Beyond the government’s policy statements, the country will not start turning its back on fossil fuels in the short term. There is too much impact on employment.This has been confirmed by the Minister of Minerals and Energy Gwede Mantashe and supported by
the Trade Unions.
South Africa’s electricity generation accounts for more than 80% of the country’s output. It makes the country one of the top-20 emitters of carbon dioxide worldwide. The government plans that this will fall to 60% by 2030 through increasing renewable sources, extending the life of its one nuclear plant and natural gas.
About 95% of electricity production is controlled by the parastatal Eskom which is massively in debt and which has struggled to maintain a stable supply recently thanks to a legacy of mismanagement and corruption during the era of President Jacob Zuma. There are over 40,000 coal miners in the country and 28% of South Africa’s coal is exported, making it the 6th largest coal exporter in the world.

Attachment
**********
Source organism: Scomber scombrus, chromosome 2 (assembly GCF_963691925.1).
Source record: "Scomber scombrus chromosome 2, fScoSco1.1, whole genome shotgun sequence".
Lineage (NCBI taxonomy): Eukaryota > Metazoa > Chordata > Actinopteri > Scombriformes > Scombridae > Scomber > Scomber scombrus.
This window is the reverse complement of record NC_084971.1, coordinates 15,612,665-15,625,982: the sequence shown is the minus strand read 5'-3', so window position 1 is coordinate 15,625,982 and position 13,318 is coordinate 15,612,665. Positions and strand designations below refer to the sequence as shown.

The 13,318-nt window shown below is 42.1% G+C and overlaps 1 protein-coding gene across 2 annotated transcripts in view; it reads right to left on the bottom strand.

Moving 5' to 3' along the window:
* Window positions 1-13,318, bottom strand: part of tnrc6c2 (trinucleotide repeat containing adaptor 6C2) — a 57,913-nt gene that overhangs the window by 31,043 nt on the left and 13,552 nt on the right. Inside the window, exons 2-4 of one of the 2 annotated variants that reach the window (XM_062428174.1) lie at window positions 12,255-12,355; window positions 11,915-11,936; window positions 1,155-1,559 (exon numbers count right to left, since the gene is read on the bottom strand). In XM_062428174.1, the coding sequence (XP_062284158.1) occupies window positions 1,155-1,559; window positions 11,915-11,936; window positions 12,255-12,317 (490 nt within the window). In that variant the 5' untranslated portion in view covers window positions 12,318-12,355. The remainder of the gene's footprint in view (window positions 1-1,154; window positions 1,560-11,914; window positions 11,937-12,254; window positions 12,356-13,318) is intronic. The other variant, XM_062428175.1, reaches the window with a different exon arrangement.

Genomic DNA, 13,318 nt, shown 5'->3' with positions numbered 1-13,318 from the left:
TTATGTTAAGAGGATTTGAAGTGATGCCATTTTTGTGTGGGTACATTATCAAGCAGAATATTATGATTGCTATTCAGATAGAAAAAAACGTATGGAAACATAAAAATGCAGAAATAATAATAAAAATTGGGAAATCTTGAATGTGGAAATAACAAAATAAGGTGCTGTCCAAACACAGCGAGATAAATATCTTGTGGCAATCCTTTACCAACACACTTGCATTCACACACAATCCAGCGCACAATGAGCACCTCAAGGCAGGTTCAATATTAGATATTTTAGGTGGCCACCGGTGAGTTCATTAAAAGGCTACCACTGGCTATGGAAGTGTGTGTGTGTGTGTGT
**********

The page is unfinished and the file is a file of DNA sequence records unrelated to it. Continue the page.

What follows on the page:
Eskom also employs over 40,000 people. With an official unemployment rate of 34.9%, one can understand why the South African government is cautious about an energy transition.
To re-train 80,000 workers, many unskilled, would be a huge undertaking in a developing country. The governing party also needs their votes at a time when its popularity is on the decline.
South Africa is a world leader in the process of synthesising petrol and diesel from coal. Ironically this industry was first developed by the apartheid government at a time when the regime was threatened with oil sanctions. Today this very profitable company, SASOL, employs 30,000 people worldwide and is present in 33 countries. SASOL’s factory in Secunda, in Mpumalanga Province, in eastern South Africa, is estimated to be the largest single factory carbon polluter on the planet. Like all fossil fuel companies, it proclaims that it is going green, but progress is difficult. How to move away from fossil fuels and still run a profitable company, is the problem?